You are currently browsing the tag archive for the ‘Mike Azzolino’ tag.

Of course, there are little known gunkholes in the backwaters of the sixth boro where fossils–living and inert–float.  This one is off an inlet behind one island and concealed by another, a place easily missed, and if seen, it gives the impression of being off limits by land and too shallow by water, near the deadly bayou of Bloomfield.  But with the right conveyance and attitude, it’s feasible if you’re willing to probe.  And the fossils have names like . . .

1catrelent

Caitlin Rose.  I don’t know much, but built in Savannah GA in 1956?  Relentless.  She’s before my time here, but I suppose she’s the one built in Port Arthur TX in 1950.

2cr

I can’t make out all of the words here.

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3b

Ticonderoga is obviously playing possum. Only a month ago she doe-see-doed into the Kills with the ex-Pleon, the blue tug behind her,

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a Jakobson from 1953.

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Dauntless .. . built in Jakobson & Peterson of Brooklyn in 1936, was once Martha Moran.

5b

From right to left here, Mike Azzolino was built for the USCG at Ira S. Bushey & Sons and commissioned as WYTM-72 Yankton in 1944.  Moving to the left, it’s Charles Oxman . . .

6

was built by Pusey & Jones in 1940 and originally called H. S. Falk., and looked like this below, which explains the unusual wheelhouse today.  She seems to have come out of that same search for new direction as David, from a post here a year ago.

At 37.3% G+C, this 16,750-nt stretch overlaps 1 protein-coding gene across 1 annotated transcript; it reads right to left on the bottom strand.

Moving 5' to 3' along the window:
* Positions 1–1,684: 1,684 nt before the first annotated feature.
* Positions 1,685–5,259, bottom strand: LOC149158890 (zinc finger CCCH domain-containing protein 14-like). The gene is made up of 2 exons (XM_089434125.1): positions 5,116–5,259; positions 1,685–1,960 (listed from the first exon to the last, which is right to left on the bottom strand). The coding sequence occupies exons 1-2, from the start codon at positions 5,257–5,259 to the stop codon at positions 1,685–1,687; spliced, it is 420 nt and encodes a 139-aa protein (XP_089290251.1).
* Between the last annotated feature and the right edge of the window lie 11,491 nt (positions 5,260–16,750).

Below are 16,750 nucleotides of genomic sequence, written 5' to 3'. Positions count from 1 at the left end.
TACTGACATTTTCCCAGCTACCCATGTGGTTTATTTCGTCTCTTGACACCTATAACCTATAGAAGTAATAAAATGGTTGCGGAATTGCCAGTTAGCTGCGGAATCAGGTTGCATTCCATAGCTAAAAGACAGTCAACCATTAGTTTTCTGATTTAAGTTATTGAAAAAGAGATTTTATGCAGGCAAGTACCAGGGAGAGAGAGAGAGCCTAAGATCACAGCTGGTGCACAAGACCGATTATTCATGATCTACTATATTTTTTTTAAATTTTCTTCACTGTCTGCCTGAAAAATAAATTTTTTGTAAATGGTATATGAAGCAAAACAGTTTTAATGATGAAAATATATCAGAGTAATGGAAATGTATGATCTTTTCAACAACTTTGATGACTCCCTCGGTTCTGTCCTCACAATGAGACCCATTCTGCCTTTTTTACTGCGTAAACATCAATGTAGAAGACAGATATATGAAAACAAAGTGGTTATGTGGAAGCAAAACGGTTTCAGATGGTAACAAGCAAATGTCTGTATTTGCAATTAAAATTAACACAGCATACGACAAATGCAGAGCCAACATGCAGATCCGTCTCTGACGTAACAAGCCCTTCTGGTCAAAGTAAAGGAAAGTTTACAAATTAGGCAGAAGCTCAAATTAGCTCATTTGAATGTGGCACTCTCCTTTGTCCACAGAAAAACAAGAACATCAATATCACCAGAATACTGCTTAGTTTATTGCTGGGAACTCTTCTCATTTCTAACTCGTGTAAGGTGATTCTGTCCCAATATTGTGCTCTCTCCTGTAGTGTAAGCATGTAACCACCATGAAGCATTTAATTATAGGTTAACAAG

falk

The photo above I took from this tribute page. 

6b

The small tug off Oxman‘s starboard, i don’t know.

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The low slung tug that dominates the photo here is Erica, and beyond here is a Crow.

9

Someone help me out here?

9b

And as far into this gunkhole as I dared to venture . . .  this one is nameless.

11

Oh the stories that could be told here!  I hope someone can and will.  Balladeers like Gordon Lightfoot could memorialize these wrecks in a song like “Ghosts of Cape Horn,” which inspired a tugster post here years ago.  And looking at the last photo in that old post, I see Wavertree, which leads me to this art- and detail-rich site I don’t recall having seen before.

All photos by Will Van Dorp.

 

What I enjoy about the race:  meeting friends enough old and new to convince me that NYC is really an enormous set of superimposed villages.  One water village converged on Pier 84 yesterday.   And elders like Pegasus got the respect deserved, as did those of all generations who got the 101-year-old out there to the village square of the sixth boro; and

seeing some vessels dock in the fancy part of Manhattan in finery and Sunday’s best with whatever assistance they need and come ashore; and

finding drama in competition no matter horsepower (like Line v. Growler),

size, or vintage; and

and witnessing the nine tugs boats in this foto raise so much dust in the corral that the “fiberglass outa-placer” saw the wisdom in getting out of the way, and

more tomorrow.

Interesting “fact” mentioned in the ceremony yesterday by the Coast Guard commander:  25% of the tugboats on the East Coast are  based in New York City.  Did I get that right?

Top two fotos above taken by Elizabeth Wood.

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